Peeter Joot's (OLD) Blog.

Math, physics, perl, and programming obscurity.

4D divergence theorem, continued.

Posted by peeterjoot on July 23, 2009

Obsolete with potential errors.

This post may be in error.  I wrote this before understanding that the gradient used in Stokes Theorem must be projected onto the tangent space of the parameterized surface, as detailed in Alan MacDonald’s Vector and Geometric Calculus.

See the post ‘stokes theorem in geometric algebra‘ [PDF], where this topic has been revisited with this in mind.

Original Post:

[Click here for a PDF of this post with nicer formatting]

The basic idea of using duality to express the 4D divergence integral as a stokes boundary surface integral has been explored. Lets consider this in more detail picking a specific parametrization, namely rectangular four vector coordinates. For the volume element write

\begin{aligned}d^4 x &= ( \gamma_0 dx^0 ) \wedge ( \gamma_1 dx^1 ) \wedge ( \gamma_2 dx^2 ) \wedge ( \gamma_3 dx^3 ) \\ &= \gamma_0 \gamma_1 \gamma_2 \gamma_3 dx^0 dx^1 dx^2 dx^3 \\ &= i dx^0 dx^1 dx^2 dx^3 \\ \end{aligned}

As seen previously (but not separately), the divergence can be expressed as the dual of the curl

\begin{aligned}\nabla \cdot f&=\left\langle{{ \nabla f }}\right\rangle \\ &=-\left\langle{{ \nabla i (\underbrace{i f}_{\text{grade 3}}) }}\right\rangle \\ &=\left\langle{{ i \nabla (i f) }}\right\rangle \\ &=\left\langle{{ i ( \underbrace{\nabla \cdot (i f)}_{\text{grade 2}} + \underbrace{\nabla \wedge (i f)}_{\text{grade 4}} ) }}\right\rangle \\ &=i (\nabla \wedge (i f)) \\ \end{aligned}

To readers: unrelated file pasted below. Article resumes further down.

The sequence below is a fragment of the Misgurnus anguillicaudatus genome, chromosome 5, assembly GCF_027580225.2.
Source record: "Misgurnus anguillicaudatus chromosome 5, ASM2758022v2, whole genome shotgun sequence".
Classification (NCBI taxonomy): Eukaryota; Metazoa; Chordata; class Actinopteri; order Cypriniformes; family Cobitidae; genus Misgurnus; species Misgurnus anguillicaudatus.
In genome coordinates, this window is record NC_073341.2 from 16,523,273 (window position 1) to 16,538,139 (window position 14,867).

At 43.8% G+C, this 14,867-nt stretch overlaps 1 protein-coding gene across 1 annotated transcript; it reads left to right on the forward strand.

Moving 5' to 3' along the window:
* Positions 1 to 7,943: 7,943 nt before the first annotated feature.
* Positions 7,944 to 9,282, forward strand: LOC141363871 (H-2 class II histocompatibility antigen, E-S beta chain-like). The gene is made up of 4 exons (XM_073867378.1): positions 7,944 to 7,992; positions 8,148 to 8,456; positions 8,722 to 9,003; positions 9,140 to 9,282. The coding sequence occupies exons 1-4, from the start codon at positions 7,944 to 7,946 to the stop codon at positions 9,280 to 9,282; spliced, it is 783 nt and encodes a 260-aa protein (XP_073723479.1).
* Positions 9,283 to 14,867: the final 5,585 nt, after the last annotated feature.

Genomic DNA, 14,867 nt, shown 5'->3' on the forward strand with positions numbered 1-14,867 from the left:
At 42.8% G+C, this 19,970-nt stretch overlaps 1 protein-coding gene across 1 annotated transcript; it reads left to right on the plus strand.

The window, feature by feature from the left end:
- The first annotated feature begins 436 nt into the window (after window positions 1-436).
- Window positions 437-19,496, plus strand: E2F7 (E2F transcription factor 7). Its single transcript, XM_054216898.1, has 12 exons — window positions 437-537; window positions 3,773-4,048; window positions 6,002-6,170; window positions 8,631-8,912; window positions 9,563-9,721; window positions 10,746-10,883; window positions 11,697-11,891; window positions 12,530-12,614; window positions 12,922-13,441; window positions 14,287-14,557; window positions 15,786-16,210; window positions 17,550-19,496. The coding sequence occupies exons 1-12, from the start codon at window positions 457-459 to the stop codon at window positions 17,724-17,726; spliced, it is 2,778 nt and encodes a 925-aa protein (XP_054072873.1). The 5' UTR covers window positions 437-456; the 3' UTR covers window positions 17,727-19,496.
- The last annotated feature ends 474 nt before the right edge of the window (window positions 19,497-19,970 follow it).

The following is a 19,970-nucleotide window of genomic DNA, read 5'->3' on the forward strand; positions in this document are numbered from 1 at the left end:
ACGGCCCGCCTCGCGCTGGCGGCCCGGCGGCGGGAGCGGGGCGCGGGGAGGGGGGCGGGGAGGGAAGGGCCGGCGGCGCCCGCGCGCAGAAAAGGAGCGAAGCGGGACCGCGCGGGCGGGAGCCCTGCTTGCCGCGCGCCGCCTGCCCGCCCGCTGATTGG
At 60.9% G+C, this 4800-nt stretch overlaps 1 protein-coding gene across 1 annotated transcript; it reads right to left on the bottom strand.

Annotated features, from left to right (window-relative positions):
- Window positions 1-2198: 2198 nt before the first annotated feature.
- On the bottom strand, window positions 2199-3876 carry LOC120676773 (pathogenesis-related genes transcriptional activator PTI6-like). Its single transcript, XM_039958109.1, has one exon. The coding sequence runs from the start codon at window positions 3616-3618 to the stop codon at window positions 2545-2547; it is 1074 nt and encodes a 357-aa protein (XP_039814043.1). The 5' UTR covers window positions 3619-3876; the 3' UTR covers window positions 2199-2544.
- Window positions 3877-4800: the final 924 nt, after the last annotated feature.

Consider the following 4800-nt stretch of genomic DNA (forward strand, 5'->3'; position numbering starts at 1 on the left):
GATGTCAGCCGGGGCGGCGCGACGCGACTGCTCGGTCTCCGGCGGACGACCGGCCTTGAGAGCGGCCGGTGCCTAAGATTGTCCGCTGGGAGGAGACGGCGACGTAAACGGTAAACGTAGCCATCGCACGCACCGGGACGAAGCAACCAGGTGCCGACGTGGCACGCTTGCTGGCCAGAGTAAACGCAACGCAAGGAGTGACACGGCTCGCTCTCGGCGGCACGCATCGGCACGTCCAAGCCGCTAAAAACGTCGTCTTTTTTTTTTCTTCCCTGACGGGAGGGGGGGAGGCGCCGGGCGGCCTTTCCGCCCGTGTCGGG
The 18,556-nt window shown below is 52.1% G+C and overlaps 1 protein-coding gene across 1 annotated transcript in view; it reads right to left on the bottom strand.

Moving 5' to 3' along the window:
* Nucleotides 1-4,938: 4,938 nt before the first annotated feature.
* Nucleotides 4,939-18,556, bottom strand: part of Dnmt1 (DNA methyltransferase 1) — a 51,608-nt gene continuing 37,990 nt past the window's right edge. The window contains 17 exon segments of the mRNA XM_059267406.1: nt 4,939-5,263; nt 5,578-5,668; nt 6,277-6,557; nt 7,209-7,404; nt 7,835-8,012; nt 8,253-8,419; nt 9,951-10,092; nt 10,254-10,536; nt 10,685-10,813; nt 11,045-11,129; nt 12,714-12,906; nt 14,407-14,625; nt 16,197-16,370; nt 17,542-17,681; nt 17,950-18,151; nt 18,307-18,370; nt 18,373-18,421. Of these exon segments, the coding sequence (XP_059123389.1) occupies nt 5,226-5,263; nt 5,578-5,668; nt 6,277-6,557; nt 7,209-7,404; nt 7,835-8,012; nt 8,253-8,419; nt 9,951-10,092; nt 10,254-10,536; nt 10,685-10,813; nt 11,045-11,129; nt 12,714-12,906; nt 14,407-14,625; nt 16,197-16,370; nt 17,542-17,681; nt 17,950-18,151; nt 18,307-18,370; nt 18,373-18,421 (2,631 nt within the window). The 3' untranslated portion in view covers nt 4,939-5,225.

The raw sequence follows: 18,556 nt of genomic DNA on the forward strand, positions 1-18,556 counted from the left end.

So we have \nabla \wedge (i f) = -i (\nabla \cdot f). Putting things together, and writing i f = -f i we have

\begin{aligned}\int (\nabla \wedge (i f)) \cdot d^4 x&= \int (\nabla \cdot f) dx^0 dx^1 dx^2 dx^3 \\ &=\int dx^0 \partial_0 (f i) \cdot \gamma_{123} dx^1 dx^2 dx^3 \\ &-\int dx^1 \partial_1 (f i) \cdot \gamma_{023} dx^0 dx^2 dx^3 \\ &+\int dx^2 \partial_2 (f i) \cdot \gamma_{013} dx^0 dx^1 dx^3 \\ &-\int dx^3 \partial_3 (f i) \cdot \gamma_{012} dx^0 dx^1 dx^2 \\ \end{aligned}

It is straightforward to reduce each of these dot products. For example

\begin{aligned}\partial_2 (f i) \cdot \gamma_{013}&=\left\langle{{ \partial_2 f \gamma_{0123013} }}\right\rangle \\ &=-\left\langle{{ \partial_2 f \gamma_{2} }}\right\rangle \\ &=- \gamma_2 \partial_2 \cdot f \\ &=\gamma^2 \partial_2 \cdot f \end{aligned}

The rest proceed the same and rather anticlimactically we end up coming full circle

\begin{aligned}\int (\nabla \cdot f) dx^0 dx^1 dx^2 dx^3 &=\int dx^0 \gamma^0 \partial_0 \cdot f dx^1 dx^2 dx^3 \\ &+\int dx^1 \gamma^1 \partial_1 \cdot f dx^0 dx^2 dx^3 \\ &+\int dx^2 \gamma^2 \partial_2 \cdot f dx^0 dx^1 dx^3 \\ &+\int dx^3 \gamma^3 \partial_3 \cdot f dx^0 dx^1 dx^2 \\ \end{aligned}

This is however nothing more than the definition of the divergence itself and no need to resort to Stokes theorem is required. However, if we are integrating over a rectangle and perform each of the four integrals, we have (with c=1) from the dual Stokes equation the perhaps less obvious result

\begin{aligned}\int \partial_\mu f^\mu dt dx dy dz&=\int (f^0(t_1) - f^0(t_0)) dx dy dz \\ &+\int (f^1(x_1) - f^1(x_0)) dt dy dz \\ &+\int (f^2(y_1) - f^2(y_0)) dt dx dz \\ &+\int (f^3(z_1) - f^3(z_0)) dt dx dy \\ \end{aligned}

When stated this way one sees that this could have just as easily have followed directly from the left hand side. What’s the point then of the divergence theorem or Stokes theorem? I think that the value must really be the fact that the Stokes formulation naturally builds the volume element in a fashion independent of any specific parametrization. Here in rectangular coordinates the result seems obvious, but would the equivalent result seem obvious if non-rectangular spacetime coordinates were employed? Probably not.

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